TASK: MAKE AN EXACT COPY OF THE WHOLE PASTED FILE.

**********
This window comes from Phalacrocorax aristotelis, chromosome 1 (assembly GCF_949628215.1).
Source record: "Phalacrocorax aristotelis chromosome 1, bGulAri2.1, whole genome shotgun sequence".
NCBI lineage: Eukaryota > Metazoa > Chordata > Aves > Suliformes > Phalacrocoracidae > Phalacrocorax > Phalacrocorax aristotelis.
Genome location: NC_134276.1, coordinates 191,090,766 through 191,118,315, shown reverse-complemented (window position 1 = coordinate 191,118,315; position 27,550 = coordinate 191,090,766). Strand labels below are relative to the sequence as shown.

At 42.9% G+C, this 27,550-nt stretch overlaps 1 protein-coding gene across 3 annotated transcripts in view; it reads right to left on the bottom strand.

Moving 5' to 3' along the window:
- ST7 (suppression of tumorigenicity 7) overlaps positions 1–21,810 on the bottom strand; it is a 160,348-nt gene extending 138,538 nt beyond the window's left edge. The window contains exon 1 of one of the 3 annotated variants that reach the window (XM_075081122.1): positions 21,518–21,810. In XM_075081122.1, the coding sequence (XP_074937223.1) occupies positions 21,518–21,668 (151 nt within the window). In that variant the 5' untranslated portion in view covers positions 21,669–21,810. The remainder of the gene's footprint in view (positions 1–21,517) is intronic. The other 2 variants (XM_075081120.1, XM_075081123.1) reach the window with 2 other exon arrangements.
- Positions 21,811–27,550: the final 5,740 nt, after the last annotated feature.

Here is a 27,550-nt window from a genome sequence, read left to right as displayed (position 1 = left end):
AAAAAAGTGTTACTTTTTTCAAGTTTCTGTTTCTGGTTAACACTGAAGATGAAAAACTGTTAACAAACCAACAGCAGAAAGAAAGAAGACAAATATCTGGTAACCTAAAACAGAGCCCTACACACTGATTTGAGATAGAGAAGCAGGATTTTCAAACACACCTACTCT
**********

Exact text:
This window comes from Phalacrocorax aristotelis, chromosome 1 (assembly GCF_949628215.1).
Source record: "Phalacrocorax aristotelis chromosome 1, bGulAri2.1, whole genome shotgun sequence".
NCBI lineage: Eukaryota > Metazoa > Chordata > Aves > Suliformes > Phalacrocoracidae > Phalacrocorax > Phalacrocorax aristotelis.
Genome location: NC_134276.1, coordinates 191,090,766 through 191,118,315, shown reverse-complemented (window position 1 = coordinate 191,118,315; position 27,550 = coordinate 191,090,766). Strand labels below are relative to the sequence as shown.

At 42.9% G+C, this 27,550-nt stretch overlaps 1 protein-coding gene across 3 annotated transcripts in view; it reads right to left on the bottom strand.

Moving 5' to 3' along the window:
- ST7 (suppression of tumorigenicity 7) overlaps positions 1–21,810 on the bottom strand; it is a 160,348-nt gene extending 138,538 nt beyond the window's left edge. The window contains exon 1 of one of the 3 annotated variants that reach the window (XM_075081122.1): positions 21,518–21,810. In XM_075081122.1, the coding sequence (XP_074937223.1) occupies positions 21,518–21,668 (151 nt within the window). In that variant the 5' untranslated portion in view covers positions 21,669–21,810. The remainder of the gene's footprint in view (positions 1–21,517) is intronic. The other 2 variants (XM_075081120.1, XM_075081123.1) reach the window with 2 other exon arrangements.
- Positions 21,811–27,550: the final 5,740 nt, after the last annotated feature.

Here is a 27,550-nt window from a genome sequence, read left to right as displayed (position 1 = left end):
AAAAAAGTGTTACTTTTTTCAAGTTTCTGTTTCTGGTTAACACTGAAGATGAAAAACTGTTAACAAACCAACAGCAGAAAGAAAGAAGACAAATATCTGGTAACCTAAAACAGAGCCCTACACACTGATTTGAGATAGAGAAGCAGGATTTTCAAACACACCTACTCT